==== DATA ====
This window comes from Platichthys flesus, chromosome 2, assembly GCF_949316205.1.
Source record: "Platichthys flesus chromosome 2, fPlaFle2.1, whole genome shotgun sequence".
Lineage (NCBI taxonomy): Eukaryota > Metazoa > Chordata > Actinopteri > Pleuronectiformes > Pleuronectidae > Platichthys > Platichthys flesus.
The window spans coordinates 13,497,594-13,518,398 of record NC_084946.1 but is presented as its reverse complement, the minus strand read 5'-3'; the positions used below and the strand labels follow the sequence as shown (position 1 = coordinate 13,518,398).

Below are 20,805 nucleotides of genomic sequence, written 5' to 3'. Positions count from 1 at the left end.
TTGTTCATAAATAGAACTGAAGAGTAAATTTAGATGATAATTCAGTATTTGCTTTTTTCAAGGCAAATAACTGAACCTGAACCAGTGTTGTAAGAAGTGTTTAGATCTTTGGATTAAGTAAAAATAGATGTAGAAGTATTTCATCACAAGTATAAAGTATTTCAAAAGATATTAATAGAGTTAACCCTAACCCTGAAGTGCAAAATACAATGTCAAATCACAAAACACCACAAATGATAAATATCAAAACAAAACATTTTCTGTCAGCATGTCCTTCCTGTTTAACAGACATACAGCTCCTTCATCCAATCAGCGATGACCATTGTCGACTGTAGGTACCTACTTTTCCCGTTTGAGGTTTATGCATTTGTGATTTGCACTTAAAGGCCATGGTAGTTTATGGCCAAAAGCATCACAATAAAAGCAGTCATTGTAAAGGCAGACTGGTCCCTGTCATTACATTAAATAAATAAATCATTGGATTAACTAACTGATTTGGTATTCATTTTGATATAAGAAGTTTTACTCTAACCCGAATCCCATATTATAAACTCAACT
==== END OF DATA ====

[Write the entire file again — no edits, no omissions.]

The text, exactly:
This window comes from Platichthys flesus, chromosome 2, assembly GCF_949316205.1.
Source record: "Platichthys flesus chromosome 2, fPlaFle2.1, whole genome shotgun sequence".
Lineage (NCBI taxonomy): Eukaryota > Metazoa > Chordata > Actinopteri > Pleuronectiformes > Pleuronectidae > Platichthys > Platichthys flesus.
The window spans coordinates 13,497,594-13,518,398 of record NC_084946.1 but is presented as its reverse complement, the minus strand read 5'-3'; the positions used below and the strand labels follow the sequence as shown (position 1 = coordinate 13,518,398).

Below are 20,805 nucleotides of genomic sequence, written 5' to 3'. Positions count from 1 at the left end.
TTGTTCATAAATAGAACTGAAGAGTAAATTTAGATGATAATTCAGTATTTGCTTTTTTCAAGGCAAATAACTGAACCTGAACCAGTGTTGTAAGAAGTGTTTAGATCTTTGGATTAAGTAAAAATAGATGTAGAAGTATTTCATCACAAGTATAAAGTATTTCAAAAGATATTAATAGAGTTAACCCTAACCCTGAAGTGCAAAATACAATGTCAAATCACAAAACACCACAAATGATAAATATCAAAACAAAACATTTTCTGTCAGCATGTCCTTCCTGTTTAACAGACATACAGCTCCTTCATCCAATCAGCGATGACCATTGTCGACTGTAGGTACCTACTTTTCCCGTTTGAGGTTTATGCATTTGTGATTTGCACTTAAAGGCCATGGTAGTTTATGGCCAAAAGCATCACAATAAAAGCAGTCATTGTAAAGGCAGACTGGTCCCTGTCATTACATTAAATAAATAAATCATTGGATTAACTAACTGATTTGGTATTCATTTTGATATAAGAAGTTTTACTCTAACCCGAATCCCATATTATAAACTCAACT